variables at low cost (the check is done as part of the compilation
process, the resulting code runs at full speed) and values that are
constant at run-time can be propagated and special code generated.

Besides being more work for the compiler writer, notes that the {\em
mixed-code} and {\em dynamic-compilation} approach will result in Mr
Conn's program getting larger and larger as it is run, possibly to the
point where it will not fit in memory anymore ({\em less likely to
occur in these days of multi-Mb memories}).

Suggests using {\em throw-away compilation} to solve this problem.
That is code that has been compiled can be thrown away after it has
been executed since it can always be recreated from the internal
form. No details are given of any algorithms to try and minimise the
amount of compilation versus space. Suggests looking
at~\cite{Brown:spe:1976}, \cite{Brown:bcj:cj:1979},
\cite{Hammond:spe:1977} and \cite{VanDyke:hpj:1977}.

\item The first deadly sin is {\em to code before you think}.
\item The second deadly sin is {\em to assume the user has all the
knowledge the compiler writer has}.
\item The third deadly sin is {\em not to write proper documentation}.
\item The fourth deadly sin is {\em to ignore language standards}.
\item The fifth deadly sin is {\em to treat error diagnosis as an
\item The sixth deadly sin is {\em to equate the unlikely with the
\item The seventh deadly sin is {\em to make the encoding of the
compiler dependent on its data formats}.
\item The eighth deadly sin is {\em to sue numbers for objects that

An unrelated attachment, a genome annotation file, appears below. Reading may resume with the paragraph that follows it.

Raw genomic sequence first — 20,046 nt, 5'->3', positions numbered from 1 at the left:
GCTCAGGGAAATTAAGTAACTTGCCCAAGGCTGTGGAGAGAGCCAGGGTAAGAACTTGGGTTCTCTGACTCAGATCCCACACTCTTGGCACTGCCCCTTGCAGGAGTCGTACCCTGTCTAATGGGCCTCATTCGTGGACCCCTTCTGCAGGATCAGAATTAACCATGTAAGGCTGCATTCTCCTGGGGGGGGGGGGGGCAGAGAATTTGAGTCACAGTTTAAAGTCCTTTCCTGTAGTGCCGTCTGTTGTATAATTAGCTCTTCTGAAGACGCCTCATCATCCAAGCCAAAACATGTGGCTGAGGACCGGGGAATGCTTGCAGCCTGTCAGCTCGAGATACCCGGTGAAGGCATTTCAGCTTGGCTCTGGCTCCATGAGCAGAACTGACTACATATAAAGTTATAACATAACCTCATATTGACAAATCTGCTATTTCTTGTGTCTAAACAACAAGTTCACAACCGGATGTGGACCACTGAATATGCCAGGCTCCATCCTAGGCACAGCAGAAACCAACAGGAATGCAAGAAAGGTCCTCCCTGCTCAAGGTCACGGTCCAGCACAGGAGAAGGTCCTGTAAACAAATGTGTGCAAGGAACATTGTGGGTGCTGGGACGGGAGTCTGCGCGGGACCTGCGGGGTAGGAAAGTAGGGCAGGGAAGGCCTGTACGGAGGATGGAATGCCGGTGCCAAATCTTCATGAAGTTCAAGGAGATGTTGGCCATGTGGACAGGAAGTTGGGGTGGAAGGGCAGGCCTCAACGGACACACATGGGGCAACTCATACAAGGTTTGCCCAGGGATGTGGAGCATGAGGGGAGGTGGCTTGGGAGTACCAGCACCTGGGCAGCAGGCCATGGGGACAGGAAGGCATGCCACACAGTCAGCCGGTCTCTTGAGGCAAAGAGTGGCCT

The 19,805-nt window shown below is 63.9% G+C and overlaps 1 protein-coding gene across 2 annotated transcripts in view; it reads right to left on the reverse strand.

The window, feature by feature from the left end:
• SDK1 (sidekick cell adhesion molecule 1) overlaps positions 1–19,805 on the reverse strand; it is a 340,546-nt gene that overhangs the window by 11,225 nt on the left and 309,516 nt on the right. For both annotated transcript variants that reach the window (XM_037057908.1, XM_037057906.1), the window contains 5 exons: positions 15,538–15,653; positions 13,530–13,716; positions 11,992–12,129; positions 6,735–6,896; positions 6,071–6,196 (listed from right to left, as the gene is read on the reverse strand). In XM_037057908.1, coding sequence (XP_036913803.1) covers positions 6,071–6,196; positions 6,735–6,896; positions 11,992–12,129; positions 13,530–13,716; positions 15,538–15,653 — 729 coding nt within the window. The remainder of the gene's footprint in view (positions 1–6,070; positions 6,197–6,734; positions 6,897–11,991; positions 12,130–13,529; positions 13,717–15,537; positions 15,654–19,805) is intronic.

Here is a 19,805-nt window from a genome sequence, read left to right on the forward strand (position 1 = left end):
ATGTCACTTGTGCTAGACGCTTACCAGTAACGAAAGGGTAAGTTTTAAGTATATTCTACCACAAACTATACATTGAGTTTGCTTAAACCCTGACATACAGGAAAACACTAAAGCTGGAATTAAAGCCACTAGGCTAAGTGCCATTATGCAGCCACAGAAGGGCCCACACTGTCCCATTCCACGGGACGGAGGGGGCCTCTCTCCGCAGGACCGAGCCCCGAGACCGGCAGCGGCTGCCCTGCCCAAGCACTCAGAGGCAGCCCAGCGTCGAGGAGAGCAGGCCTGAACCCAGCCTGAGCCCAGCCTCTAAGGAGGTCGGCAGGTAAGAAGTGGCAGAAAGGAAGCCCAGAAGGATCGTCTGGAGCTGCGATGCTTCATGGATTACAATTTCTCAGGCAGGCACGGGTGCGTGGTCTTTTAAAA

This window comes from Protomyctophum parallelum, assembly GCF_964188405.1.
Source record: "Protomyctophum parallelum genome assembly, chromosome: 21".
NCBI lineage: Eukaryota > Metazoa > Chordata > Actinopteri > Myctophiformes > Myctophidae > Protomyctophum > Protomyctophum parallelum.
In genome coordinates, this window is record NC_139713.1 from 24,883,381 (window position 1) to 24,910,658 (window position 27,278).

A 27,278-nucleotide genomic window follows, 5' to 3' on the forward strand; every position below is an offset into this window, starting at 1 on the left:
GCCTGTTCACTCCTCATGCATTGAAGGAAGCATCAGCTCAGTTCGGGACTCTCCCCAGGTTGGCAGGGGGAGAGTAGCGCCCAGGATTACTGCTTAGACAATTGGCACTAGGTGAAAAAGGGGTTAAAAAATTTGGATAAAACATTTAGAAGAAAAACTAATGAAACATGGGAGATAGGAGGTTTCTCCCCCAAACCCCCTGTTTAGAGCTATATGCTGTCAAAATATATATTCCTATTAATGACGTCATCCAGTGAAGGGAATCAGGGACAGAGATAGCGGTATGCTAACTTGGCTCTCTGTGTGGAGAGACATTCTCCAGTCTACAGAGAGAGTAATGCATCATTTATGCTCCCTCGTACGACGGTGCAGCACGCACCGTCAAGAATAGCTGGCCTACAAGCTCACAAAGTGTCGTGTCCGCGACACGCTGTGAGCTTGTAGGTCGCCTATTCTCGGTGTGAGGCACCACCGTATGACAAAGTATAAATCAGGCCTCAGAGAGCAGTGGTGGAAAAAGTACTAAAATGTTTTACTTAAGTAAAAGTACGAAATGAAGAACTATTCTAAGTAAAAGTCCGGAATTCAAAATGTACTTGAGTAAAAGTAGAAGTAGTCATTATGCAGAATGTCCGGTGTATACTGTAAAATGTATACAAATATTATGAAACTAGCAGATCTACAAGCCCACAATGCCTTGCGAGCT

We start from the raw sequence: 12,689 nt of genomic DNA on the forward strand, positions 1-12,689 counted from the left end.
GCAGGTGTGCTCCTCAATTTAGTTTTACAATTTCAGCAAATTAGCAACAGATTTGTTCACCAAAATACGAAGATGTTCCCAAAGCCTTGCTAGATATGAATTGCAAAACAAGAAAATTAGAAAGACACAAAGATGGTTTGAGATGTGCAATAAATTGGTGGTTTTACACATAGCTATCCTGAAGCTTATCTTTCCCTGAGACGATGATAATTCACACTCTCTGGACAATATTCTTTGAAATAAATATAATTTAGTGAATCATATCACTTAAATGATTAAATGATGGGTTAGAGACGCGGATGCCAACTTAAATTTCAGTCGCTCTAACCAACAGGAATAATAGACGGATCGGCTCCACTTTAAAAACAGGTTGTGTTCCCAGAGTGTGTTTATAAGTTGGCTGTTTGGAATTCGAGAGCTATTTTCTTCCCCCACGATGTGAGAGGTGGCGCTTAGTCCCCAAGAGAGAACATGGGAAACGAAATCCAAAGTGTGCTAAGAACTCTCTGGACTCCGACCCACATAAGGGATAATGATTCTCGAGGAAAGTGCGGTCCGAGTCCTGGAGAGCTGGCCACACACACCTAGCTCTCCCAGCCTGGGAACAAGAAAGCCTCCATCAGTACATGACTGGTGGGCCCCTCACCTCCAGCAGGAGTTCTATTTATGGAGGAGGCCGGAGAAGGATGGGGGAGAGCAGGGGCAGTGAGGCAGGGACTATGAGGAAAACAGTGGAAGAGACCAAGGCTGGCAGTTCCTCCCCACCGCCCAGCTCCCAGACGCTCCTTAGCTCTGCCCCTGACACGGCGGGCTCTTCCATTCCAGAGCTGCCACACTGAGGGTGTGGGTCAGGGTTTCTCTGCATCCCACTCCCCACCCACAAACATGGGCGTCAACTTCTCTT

are not numbers}.
\item The ninth deadly sin is {\em to pretent you are catering for
everyone at the same time}.
\item The tenth deadly sin is {\em to have no strategy for processing
\item The eleventh deadly sin is {\em to rate the beauty of
mathematics above the usability of your compiler}.
\item The twelfth deadly sin is {\em to let any error go undetected}.
\item The thirteenth deadly sin is {\em to leave users to find the
errors in your compiler}.
, reffrom= Leong:Jodis:Sullivan:Jiang:DeMaine:ieee:tose:1990

The following are the most of the papers cited in the above summary :-

@string{bcs:cj = "The Computer Journal"}
@string{hpj = "Hewlett Packard Journal"}
@string{spe = "Software -- Practice and Experience"}

{ Dawson:bcs:cj:1973
, author= "J. L. Dawson"
, title= "Combining interpretive code with machine code"
, journal= bcs:cj
, volume= 16
, number= 3
, pages= "216--219"
, month= aug
, year= 1973
, refs= 1
, checked= 19980212
, source= "Computer Science Library, University of Manchester"
, abstract= "Justification is provided for mixing interpretive code
and machine code in the same program, particularly in the output from
a compiler. Three possible methods of implementation are described,
together with a comparison of their advantages and disadvantages.
Examples of the use of this technique are given."
, sjb= "The justification is mainly the saving in program size.
The first two methods differ on whether the mixture of compiled and
interpretive code is done at the routine level or at the basic block
level (called a ``basic hunk'' in this paper). The third method
involves using hardware traps i.e. a jump to an interpretive routine
generates a trap and the interpreter is then invoked by the trap
handler. Contains the following interesting point :-

Barbieri and Morrisey~\cite{Barbieri:Morrissey:afcrl:1967} suggest a
method of compiling whereby all the code is initially interpretive.
As the program runs, the interpreter collects statistics of
instruction usage, and eventually those parts of the code which are
most frequently used can be converted to machine code. The combined
machine code and interpretive code can then be run \ldots.

The paper does not mention any actual implementation."
, reffrom= Ng:Cantoni:bcs:cj:1976
, reffrom= Brown:wici:1979

{ Dakin:Poole:bcs:cj:1973
, author= "R. J. Dakin and P. C. Poole"
, title= "A mixed-code approach"
, journal= bcs:cj
, volume= 16
, number= 3
, pages= "219--222"
, month= aug
, year= 1973
, refs= 5
, checked= 19980212
, source= "Computer Science Library, University of Manchester"